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While studying economics, Brendan found himself comfortably falling down the rabbit hole of restaurant work, ultimately opening a consulting business and working as a private wine buyer. On a whim, he moved to China, and in his first week following a triumphant pub quiz victory, he found himself bleeding on the floor based on his arrogance. The same man who put him there offered him a job lecturing for the University of Wales in various sister universities throughout the Middle Kingdom. While primarily lecturing in descriptive and comparative statistics, Brendan simultaneously earned an Msc in Banking and International Finance from the University of Wales-Bangor. He's presently doing something he hates, respecting French people. Well, two, his wife and her mother in the lovely town of Antigua, Guatemala. <i>To contact Brendan or give him an exclusive, please contact him at</i>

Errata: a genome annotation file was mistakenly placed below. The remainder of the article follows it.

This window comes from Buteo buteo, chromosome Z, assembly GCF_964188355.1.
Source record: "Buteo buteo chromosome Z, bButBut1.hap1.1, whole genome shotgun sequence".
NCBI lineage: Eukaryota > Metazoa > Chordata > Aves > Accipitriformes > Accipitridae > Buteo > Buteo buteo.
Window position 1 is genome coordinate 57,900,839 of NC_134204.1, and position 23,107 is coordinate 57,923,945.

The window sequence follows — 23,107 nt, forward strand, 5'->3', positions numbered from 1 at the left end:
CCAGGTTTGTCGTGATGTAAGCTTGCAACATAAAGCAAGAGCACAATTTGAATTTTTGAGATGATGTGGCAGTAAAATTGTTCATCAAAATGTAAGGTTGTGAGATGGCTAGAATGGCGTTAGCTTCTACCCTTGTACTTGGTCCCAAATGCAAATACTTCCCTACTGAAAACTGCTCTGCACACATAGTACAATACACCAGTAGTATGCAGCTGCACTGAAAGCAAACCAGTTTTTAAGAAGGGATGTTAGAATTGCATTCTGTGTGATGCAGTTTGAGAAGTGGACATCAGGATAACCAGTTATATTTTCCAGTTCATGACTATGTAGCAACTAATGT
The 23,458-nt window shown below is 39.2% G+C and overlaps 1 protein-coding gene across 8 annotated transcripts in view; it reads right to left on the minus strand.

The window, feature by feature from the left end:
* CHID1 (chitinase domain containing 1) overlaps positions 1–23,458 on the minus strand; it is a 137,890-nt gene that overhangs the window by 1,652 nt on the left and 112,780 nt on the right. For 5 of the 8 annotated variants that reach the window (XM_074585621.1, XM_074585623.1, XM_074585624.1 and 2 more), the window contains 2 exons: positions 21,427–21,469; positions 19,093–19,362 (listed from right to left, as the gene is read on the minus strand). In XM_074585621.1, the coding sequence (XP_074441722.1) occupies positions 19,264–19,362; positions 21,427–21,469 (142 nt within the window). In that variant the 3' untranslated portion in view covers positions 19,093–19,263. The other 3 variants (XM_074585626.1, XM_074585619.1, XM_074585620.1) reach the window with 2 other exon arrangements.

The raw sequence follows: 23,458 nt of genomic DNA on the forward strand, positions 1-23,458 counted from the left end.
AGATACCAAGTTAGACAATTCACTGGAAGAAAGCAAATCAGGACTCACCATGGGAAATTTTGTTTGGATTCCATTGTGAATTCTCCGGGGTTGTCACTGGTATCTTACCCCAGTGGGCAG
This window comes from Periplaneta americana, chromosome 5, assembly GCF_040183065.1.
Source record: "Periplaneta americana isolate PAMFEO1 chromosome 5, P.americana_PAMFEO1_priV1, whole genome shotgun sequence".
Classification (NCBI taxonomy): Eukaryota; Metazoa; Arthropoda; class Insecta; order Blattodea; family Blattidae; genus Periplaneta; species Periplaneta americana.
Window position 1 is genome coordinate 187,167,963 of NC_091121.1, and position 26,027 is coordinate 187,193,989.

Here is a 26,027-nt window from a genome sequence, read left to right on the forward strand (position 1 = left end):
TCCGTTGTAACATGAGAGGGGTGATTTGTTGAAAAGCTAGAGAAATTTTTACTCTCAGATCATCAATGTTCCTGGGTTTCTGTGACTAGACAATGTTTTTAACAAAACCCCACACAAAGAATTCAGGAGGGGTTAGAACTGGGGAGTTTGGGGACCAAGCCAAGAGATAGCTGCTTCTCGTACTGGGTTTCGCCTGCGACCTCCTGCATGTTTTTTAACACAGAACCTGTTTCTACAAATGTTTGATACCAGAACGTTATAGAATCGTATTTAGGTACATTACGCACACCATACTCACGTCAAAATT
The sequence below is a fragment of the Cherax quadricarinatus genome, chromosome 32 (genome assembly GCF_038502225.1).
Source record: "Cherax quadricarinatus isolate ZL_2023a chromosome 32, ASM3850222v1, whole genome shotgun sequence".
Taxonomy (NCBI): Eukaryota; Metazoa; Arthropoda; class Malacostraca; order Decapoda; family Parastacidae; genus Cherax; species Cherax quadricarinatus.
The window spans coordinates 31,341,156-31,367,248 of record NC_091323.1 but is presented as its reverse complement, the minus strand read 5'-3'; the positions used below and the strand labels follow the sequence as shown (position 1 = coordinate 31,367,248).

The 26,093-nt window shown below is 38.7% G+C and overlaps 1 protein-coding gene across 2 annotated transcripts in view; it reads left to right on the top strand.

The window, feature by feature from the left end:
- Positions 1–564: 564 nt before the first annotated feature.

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  1. This is an astonishingly good idea. My home is in a rural location, and has been rather well “weaponized” for many years with off-the-shelf technology, some of it hand-fabricated in the basement (why not? a hacker has to hack, no? Mostly just camaras and proximity monitors. The Norinco .45 is just “comfort-food”.). The issue that DARPA is addressing is really crazy important. Warfare has always been about economics. The Romans collapsed when they could no longer fund their army. Germany and Japan failed badly in WW2, when they could not produce equipment. Once the USA entered the war, it was “Rosie the Riveter” and the Boeing bomber production-line that finished the Axis, not just brave soldiers, sailors and airmen at D-Day. There will always be soldiers, as young men like to fight. It is hard-wired in their DNA. What its often lacking, is money and equipment. He who most effectively deploys the ability to neutralize – quickly – a lethal opponent, will dominate this little blue planet. DARPA was the push behind the internet (I am actually old enough to remember ARPAnet, and the magic of connecting DecSystem 20’s, PDP-11’s and such together so they could seamlessly communicate and pass files back and forth. Listen: I just bought a Huawei cellphone, with Android 5.1.1, and installed an FTP server on it, and moved a bunch of photos from my Windows P/C to the phone. This is the old DARPA-net technology, right down to the IP number that I used for linking the cellphone to my home LAN. DARPA did a very, very good thing, with its “No central boss” idea for the “internet”. The idea was to make the network military-grade hard, so that if a central site was destroyed (ie. a city, by a nuke), the network could function effectively, peer-to-peer. This was a bloody good idea. Remember: Before the ethernet/internet idea, there was an IBM product, called “Token Ring” networking. Just *Awful*. Token-Ring needed a boss-machine device, to run the flying “token”. Interent/ethernet does not. IBM also used “channels” in their computers. Also an awful idea, as the channel was like an abnoxious secretary who protects her boss from hearing useful information from the employees. See, we take these mind models from our own lives, and put them in our machines. We need better models, with more creative solutions. We need to be careful, because the successful person or country always has enemies. (It is easier to steal wealth, than create it.). So, we bloody well better outthink and outkill the jihadists and the other middle-east god-believers, as they, sadly, are a hideous, horrific cancer that will consume and destroy our planet if they are not completely checkmated. Science must defeat – utterly – all religious superstition. Get thinking, everybody. Our future may depend on your creative solution. And good on DARPA for creating this kind of contest.